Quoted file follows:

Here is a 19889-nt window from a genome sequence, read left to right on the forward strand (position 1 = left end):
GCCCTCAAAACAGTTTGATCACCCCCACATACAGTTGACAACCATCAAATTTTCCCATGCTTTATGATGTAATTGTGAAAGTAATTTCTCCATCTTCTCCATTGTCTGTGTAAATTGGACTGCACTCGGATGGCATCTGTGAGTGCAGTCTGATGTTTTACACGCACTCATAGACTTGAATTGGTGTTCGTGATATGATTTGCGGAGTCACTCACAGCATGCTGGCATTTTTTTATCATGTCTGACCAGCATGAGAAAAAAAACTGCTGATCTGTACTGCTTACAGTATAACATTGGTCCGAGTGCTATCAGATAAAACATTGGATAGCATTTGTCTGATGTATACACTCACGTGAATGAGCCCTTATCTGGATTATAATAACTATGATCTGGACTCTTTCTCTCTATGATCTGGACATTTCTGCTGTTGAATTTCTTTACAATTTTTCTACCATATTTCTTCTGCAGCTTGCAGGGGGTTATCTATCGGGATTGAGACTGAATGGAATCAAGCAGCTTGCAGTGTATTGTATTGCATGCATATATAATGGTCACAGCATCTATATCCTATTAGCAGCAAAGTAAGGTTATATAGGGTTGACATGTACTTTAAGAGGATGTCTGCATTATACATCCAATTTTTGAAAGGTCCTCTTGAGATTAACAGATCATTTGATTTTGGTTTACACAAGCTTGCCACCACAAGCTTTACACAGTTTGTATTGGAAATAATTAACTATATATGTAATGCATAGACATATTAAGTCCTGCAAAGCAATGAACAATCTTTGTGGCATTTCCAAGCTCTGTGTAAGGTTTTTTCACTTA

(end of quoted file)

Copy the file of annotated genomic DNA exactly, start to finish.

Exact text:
Here is a 19889-nt window from a genome sequence, read left to right on the forward strand (position 1 = left end):
GCCCTCAAAACAGTTTGATCACCCCCACATACAGTTGACAACCATCAAATTTTCCCATGCTTTATGATGTAATTGTGAAAGTAATTTCTCCATCTTCTCCATTGTCTGTGTAAATTGGACTGCACTCGGATGGCATCTGTGAGTGCAGTCTGATGTTTTACACGCACTCATAGACTTGAATTGGTGTTCGTGATATGATTTGCGGAGTCACTCACAGCATGCTGGCATTTTTTTATCATGTCTGACCAGCATGAGAAAAAAAACTGCTGATCTGTACTGCTTACAGTATAACATTGGTCCGAGTGCTATCAGATAAAACATTGGATAGCATTTGTCTGATGTATACACTCACGTGAATGAGCCCTTATCTGGATTATAATAACTATGATCTGGACTCTTTCTCTCTATGATCTGGACATTTCTGCTGTTGAATTTCTTTACAATTTTTCTACCATATTTCTTCTGCAGCTTGCAGGGGGTTATCTATCGGGATTGAGACTGAATGGAATCAAGCAGCTTGCAGTGTATTGTATTGCATGCATATATAATGGTCACAGCATCTATATCCTATTAGCAGCAAAGTAAGGTTATATAGGGTTGACATGTACTTTAAGAGGATGTCTGCATTATACATCCAATTTTTGAAAGGTCCTCTTGAGATTAACAGATCATTTGATTTTGGTTTACACAAGCTTGCCACCACAAGCTTTACACAGTTTGTATTGGAAATAATTAACTATATATGTAATGCATAGACATATTAAGTCCTGCAAAGCAATGAACAATCTTTGTGGCATTTCCAAGCTCTGTGTAAGGTTTTTTCACTTA